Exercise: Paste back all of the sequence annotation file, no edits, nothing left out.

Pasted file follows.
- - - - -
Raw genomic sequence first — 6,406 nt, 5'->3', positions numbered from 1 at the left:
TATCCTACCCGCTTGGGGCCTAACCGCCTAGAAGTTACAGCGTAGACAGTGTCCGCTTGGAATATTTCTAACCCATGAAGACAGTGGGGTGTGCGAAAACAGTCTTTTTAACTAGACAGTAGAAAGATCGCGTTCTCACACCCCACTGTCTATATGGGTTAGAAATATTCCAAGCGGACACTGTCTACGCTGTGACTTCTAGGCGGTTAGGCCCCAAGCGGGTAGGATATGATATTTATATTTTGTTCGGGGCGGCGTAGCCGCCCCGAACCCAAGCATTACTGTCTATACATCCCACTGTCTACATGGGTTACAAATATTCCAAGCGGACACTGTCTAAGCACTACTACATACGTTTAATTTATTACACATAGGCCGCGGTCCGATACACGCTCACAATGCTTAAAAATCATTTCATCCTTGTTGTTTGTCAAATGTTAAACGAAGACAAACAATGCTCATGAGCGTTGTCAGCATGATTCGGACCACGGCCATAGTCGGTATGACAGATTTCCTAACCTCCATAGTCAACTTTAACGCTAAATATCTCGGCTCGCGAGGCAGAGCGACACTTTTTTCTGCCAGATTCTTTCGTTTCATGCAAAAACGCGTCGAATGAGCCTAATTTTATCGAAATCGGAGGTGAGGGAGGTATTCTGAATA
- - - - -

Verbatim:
Raw genomic sequence first — 6,406 nt, 5'->3', positions numbered from 1 at the left:
TATCCTACCCGCTTGGGGCCTAACCGCCTAGAAGTTACAGCGTAGACAGTGTCCGCTTGGAATATTTCTAACCCATGAAGACAGTGGGGTGTGCGAAAACAGTCTTTTTAACTAGACAGTAGAAAGATCGCGTTCTCACACCCCACTGTCTATATGGGTTAGAAATATTCCAAGCGGACACTGTCTACGCTGTGACTTCTAGGCGGTTAGGCCCCAAGCGGGTAGGATATGATATTTATATTTTGTTCGGGGCGGCGTAGCCGCCCCGAACCCAAGCATTACTGTCTATACATCCCACTGTCTACATGGGTTACAAATATTCCAAGCGGACACTGTCTAAGCACTACTACATACGTTTAATTTATTACACATAGGCCGCGGTCCGATACACGCTCACAATGCTTAAAAATCATTTCATCCTTGTTGTTTGTCAAATGTTAAACGAAGACAAACAATGCTCATGAGCGTTGTCAGCATGATTCGGACCACGGCCATAGTCGGTATGACAGATTTCCTAACCTCCATAGTCAACTTTAACGCTAAATATCTCGGCTCGCGAGGCAGAGCGACACTTTTTTCTGCCAGATTCTTTCGTTTCATGCAAAAACGCGTCGAATGAGCCTAATTTTATCGAAATCGGAGGTGAGGGAGGTATTCTGAATA